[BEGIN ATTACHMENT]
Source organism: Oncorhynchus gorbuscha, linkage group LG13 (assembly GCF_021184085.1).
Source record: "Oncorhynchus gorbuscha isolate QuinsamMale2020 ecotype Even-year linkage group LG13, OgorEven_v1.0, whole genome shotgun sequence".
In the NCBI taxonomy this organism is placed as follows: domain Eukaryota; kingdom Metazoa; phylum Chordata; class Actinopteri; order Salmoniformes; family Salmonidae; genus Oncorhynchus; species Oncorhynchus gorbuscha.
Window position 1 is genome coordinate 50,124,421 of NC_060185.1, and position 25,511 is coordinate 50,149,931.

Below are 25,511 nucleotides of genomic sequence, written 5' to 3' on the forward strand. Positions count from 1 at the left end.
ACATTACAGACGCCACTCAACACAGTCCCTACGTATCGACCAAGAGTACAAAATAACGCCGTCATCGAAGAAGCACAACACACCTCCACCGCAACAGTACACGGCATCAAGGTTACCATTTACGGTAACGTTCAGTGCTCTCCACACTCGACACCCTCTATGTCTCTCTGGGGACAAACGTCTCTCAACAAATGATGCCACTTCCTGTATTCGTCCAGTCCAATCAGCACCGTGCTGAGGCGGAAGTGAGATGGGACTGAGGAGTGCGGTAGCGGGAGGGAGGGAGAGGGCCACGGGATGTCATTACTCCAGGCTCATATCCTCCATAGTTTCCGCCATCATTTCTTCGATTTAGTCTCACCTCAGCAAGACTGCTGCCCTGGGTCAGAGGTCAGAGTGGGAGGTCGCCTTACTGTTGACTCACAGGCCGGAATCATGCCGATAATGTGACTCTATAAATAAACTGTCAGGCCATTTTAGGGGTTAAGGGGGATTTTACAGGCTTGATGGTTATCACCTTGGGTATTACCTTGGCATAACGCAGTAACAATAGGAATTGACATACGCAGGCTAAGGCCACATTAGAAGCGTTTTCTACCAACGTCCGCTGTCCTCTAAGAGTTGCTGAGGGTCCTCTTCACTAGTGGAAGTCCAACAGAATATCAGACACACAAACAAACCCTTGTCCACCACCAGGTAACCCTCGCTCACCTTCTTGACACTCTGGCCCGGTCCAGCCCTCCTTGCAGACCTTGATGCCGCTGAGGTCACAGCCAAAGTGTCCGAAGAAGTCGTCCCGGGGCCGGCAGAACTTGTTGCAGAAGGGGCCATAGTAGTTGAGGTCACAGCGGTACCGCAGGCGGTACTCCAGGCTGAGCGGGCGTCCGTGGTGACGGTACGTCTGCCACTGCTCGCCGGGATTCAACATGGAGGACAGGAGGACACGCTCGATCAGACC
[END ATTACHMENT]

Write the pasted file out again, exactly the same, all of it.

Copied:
Source organism: Oncorhynchus gorbuscha, linkage group LG13 (assembly GCF_021184085.1).
Source record: "Oncorhynchus gorbuscha isolate QuinsamMale2020 ecotype Even-year linkage group LG13, OgorEven_v1.0, whole genome shotgun sequence".
In the NCBI taxonomy this organism is placed as follows: domain Eukaryota; kingdom Metazoa; phylum Chordata; class Actinopteri; order Salmoniformes; family Salmonidae; genus Oncorhynchus; species Oncorhynchus gorbuscha.
Window position 1 is genome coordinate 50,124,421 of NC_060185.1, and position 25,511 is coordinate 50,149,931.

Below are 25,511 nucleotides of genomic sequence, written 5' to 3' on the forward strand. Positions count from 1 at the left end.
ACATTACAGACGCCACTCAACACAGTCCCTACGTATCGACCAAGAGTACAAAATAACGCCGTCATCGAAGAAGCACAACACACCTCCACCGCAACAGTACACGGCATCAAGGTTACCATTTACGGTAACGTTCAGTGCTCTCCACACTCGACACCCTCTATGTCTCTCTGGGGACAAACGTCTCTCAACAAATGATGCCACTTCCTGTATTCGTCCAGTCCAATCAGCACCGTGCTGAGGCGGAAGTGAGATGGGACTGAGGAGTGCGGTAGCGGGAGGGAGGGAGAGGGCCACGGGATGTCATTACTCCAGGCTCATATCCTCCATAGTTTCCGCCATCATTTCTTCGATTTAGTCTCACCTCAGCAAGACTGCTGCCCTGGGTCAGAGGTCAGAGTGGGAGGTCGCCTTACTGTTGACTCACAGGCCGGAATCATGCCGATAATGTGACTCTATAAATAAACTGTCAGGCCATTTTAGGGGTTAAGGGGGATTTTACAGGCTTGATGGTTATCACCTTGGGTATTACCTTGGCATAACGCAGTAACAATAGGAATTGACATACGCAGGCTAAGGCCACATTAGAAGCGTTTTCTACCAACGTCCGCTGTCCTCTAAGAGTTGCTGAGGGTCCTCTTCACTAGTGGAAGTCCAACAGAATATCAGACACACAAACAAACCCTTGTCCACCACCAGGTAACCCTCGCTCACCTTCTTGACACTCTGGCCCGGTCCAGCCCTCCTTGCAGACCTTGATGCCGCTGAGGTCACAGCCAAAGTGTCCGAAGAAGTCGTCCCGGGGCCGGCAGAACTTGTTGCAGAAGGGGCCATAGTAGTTGAGGTCACAGCGGTACCGCAGGCGGTACTCCAGGCTGAGCGGGCGTCCGTGGTGACGGTACGTCTGCCACTGCTCGCCGGGATTCAACATGGAGGACAGGAGGACACGCTCGATCAGACC